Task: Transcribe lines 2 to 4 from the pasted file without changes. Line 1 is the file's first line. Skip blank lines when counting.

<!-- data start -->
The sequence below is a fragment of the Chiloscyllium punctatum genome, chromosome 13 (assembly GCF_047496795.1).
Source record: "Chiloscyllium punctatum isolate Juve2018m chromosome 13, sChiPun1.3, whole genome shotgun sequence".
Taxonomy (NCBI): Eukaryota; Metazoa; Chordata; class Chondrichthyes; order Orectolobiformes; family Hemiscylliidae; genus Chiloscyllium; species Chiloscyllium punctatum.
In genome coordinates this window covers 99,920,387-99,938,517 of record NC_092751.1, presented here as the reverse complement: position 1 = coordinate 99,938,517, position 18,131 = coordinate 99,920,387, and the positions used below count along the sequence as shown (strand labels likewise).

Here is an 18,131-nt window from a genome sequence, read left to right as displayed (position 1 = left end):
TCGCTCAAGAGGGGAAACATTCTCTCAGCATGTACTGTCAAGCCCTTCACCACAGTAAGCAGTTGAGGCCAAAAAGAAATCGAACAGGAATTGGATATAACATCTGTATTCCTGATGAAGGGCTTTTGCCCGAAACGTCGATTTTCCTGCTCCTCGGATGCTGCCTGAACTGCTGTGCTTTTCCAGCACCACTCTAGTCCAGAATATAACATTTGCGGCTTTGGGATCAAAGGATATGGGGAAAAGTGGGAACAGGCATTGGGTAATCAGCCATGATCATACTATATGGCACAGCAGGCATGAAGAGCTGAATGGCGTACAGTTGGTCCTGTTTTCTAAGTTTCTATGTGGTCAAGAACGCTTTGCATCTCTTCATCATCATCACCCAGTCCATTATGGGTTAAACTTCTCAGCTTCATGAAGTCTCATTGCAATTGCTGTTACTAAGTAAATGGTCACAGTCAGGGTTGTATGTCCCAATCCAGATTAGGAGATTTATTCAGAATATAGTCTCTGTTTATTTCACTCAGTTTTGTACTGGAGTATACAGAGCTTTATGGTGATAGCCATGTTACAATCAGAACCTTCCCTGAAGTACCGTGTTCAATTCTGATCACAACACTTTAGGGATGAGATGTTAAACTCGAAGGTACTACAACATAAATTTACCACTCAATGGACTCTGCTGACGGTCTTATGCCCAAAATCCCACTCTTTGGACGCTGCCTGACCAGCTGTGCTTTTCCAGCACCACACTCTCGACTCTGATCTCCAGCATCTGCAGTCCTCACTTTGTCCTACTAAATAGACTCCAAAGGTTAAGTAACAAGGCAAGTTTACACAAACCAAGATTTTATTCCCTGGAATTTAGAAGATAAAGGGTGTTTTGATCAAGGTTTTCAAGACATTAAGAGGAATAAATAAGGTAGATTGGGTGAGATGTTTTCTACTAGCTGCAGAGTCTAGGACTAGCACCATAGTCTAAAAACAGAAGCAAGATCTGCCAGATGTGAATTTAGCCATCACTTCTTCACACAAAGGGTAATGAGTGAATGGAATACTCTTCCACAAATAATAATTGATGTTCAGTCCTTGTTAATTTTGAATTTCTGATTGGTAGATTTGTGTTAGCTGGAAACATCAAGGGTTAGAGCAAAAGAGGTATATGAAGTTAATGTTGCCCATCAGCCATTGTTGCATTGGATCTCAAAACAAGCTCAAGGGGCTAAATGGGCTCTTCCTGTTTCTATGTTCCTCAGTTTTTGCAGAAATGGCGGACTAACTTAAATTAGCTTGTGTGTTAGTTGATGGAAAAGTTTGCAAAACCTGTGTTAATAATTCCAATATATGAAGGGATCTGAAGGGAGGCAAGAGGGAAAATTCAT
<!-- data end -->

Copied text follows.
Source record: "Chiloscyllium punctatum isolate Juve2018m chromosome 13, sChiPun1.3, whole genome shotgun sequence".
Taxonomy (NCBI): Eukaryota; Metazoa; Chordata; class Chondrichthyes; order Orectolobiformes; family Hemiscylliidae; genus Chiloscyllium; species Chiloscyllium punctatum.
In genome coordinates this window covers 99,920,387-99,938,517 of record NC_092751.1, presented here as the reverse complement: position 1 = coordinate 99,938,517, position 18,131 = coordinate 99,920,387, and the positions used below count along the sequence as shown (strand labels likewise).